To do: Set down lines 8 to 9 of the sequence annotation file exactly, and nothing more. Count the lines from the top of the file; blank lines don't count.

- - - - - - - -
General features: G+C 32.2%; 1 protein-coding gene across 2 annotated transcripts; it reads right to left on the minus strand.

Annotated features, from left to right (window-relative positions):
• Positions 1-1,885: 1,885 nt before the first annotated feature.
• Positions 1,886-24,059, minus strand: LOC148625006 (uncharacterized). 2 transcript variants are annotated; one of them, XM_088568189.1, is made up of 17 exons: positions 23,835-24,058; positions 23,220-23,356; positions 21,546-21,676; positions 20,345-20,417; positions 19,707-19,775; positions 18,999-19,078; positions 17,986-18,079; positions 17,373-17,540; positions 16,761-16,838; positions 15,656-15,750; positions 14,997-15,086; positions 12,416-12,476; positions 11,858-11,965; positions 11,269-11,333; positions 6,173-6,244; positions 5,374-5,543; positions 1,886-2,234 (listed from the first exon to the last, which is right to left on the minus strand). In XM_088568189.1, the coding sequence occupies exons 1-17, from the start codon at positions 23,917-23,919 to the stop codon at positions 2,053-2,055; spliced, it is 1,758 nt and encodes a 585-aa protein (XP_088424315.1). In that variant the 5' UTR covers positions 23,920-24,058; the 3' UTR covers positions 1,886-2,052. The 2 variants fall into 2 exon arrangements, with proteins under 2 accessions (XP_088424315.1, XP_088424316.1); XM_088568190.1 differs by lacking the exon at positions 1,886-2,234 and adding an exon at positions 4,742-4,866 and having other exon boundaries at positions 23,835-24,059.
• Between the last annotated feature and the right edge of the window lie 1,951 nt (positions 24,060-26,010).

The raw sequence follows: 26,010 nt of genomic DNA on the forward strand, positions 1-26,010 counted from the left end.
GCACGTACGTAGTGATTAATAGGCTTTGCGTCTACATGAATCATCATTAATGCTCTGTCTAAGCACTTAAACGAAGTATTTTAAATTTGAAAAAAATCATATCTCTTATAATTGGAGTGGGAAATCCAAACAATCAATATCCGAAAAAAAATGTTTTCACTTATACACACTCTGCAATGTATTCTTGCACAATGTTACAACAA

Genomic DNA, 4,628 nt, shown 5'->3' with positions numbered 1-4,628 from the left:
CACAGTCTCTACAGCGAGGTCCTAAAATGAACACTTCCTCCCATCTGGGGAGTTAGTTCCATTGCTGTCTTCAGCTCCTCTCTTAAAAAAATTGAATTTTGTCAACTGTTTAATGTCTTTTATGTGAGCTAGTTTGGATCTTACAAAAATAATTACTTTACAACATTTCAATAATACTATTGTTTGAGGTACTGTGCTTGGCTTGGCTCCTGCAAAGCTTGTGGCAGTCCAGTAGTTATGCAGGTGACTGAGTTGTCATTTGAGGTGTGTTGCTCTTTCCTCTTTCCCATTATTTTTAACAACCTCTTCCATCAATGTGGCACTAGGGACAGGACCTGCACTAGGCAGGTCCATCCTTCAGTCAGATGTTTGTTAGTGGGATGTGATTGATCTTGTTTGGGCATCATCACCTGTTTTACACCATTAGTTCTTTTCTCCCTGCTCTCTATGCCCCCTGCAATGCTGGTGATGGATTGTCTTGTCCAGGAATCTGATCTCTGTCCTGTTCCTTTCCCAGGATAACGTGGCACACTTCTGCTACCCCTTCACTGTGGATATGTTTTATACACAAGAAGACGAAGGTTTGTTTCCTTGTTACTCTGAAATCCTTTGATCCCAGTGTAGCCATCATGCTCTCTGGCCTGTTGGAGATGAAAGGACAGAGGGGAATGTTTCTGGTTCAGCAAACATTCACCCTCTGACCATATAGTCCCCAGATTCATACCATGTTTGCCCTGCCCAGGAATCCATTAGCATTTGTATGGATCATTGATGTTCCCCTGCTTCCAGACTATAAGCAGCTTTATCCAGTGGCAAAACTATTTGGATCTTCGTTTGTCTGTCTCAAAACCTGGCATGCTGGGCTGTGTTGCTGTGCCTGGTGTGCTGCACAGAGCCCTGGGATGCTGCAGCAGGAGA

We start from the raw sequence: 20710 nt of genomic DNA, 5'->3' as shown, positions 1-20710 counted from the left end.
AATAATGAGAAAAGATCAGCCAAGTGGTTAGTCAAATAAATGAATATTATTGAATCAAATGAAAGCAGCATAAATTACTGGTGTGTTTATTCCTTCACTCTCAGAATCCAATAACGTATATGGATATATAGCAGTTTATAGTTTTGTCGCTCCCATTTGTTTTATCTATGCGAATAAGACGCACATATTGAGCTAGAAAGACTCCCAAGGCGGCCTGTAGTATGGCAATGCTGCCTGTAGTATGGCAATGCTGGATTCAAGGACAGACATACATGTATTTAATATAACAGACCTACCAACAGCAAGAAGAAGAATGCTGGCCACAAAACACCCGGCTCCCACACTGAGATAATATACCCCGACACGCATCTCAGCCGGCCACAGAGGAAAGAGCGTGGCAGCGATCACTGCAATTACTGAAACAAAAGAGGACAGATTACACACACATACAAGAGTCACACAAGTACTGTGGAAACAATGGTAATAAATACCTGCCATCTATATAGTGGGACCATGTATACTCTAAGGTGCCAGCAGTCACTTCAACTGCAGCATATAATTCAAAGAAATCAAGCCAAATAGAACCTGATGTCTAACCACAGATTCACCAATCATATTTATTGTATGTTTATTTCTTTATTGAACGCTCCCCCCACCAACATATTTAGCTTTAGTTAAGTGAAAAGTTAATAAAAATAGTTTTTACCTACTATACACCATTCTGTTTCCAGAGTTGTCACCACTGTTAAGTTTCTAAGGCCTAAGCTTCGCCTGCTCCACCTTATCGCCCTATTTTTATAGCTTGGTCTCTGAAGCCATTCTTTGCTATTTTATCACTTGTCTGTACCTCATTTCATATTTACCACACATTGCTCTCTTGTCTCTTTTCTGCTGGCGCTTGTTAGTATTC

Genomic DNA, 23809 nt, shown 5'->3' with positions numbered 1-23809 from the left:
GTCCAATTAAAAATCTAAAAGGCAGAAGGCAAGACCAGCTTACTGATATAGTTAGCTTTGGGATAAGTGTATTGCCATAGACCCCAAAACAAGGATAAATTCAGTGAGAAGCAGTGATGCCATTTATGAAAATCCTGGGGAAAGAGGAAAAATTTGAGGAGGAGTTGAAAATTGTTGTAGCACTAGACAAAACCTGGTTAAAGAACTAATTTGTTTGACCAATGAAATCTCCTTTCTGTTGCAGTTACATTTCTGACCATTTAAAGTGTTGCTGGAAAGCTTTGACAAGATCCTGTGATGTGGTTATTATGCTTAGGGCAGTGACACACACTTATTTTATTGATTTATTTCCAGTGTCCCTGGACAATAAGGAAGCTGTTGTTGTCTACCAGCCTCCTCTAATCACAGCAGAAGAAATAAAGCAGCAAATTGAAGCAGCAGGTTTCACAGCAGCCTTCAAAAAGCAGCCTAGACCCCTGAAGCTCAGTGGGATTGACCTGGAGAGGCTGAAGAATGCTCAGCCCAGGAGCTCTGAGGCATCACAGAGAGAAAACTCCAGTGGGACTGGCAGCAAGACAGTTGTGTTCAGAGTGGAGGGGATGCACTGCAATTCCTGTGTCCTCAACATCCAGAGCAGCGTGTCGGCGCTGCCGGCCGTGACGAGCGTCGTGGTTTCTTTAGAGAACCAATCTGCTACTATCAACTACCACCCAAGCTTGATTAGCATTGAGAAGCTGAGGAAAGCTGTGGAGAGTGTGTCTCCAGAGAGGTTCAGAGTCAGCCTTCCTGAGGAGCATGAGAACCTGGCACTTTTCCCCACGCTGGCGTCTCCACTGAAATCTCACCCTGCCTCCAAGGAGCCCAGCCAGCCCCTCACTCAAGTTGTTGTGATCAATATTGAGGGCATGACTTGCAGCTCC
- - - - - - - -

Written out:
Genomic DNA, 4,628 nt, shown 5'->3' with positions numbered 1-4,628 from the left:
CACAGTCTCTACAGCGAGGTCCTAAAATGAACACTTCCTCCCATCTGGGGAGTTAGTTCCATTGCTGTCTTCAGCTCCTCTCTTAAAAAAATTGAATTTTGTCAACTGTTTAATGTCTTTTATGTGAGCTAGTTTGGATCTTACAAAAATAATTACTTTACAACATTTCAATAATACTATTGTTTGAGGTACTGTGCTTGGCTTGGCTCCTGCAAAGCTTGTGGCAGTCCAGTAGTTATGCAGGTGACTGAGTTGTCATTTGAGGTGTGTTGCTCTTTCCTCTTTCCCATTATTTTTAACAACCTCTTCCATCAATGTGGCACTAGGGACAGGACCTGCACTAGGCAGGTCCATCCTTCAGTCAGATGTTTGTTAGTGGGATGTGATTGATCTTGTTTGGGCATCATCACCTGTTTTACACCATTAGTTCTTTTCTCCCTGCTCTCTATGCCCCCTGCAATGCTGGTGATGGATTGTCTTGTCCAGGAATCTGATCTCTGTCCTGTTCCTTTCCCAGGATAACGTGGCACACTTCTGCTACCCCTTCACTGTGGATATGTTTTATACACAAGAAGACGAAGGTTTGTTTCCTTGTTACTCTGAAATCCTTTGATCCCAGTGTAGCCATCATGCTCTCTGGCCTGTTGGAGATGAAAGGACAGAGGGGAATGTTTCTGGTTCAGCAAACATTCACCCTCTGACCATATAGTCCCCAGATTCATACCATGTTTGCCCTGCCCAGGAATCCATTAGCATTTGTATGGATCATTGATGTTCCCCTGCTTCCAGACTATAAGCAGCTTTATCCAGTGGCAAAACTATTTGGATCTTCGTTTGTCTGTCTCAAAACCTGGCATGCTGGGCTGTGTTGCTGTGCCTGGTGTGCTGCACAGAGCCCTGGGATGCTGCAGCAGGAGA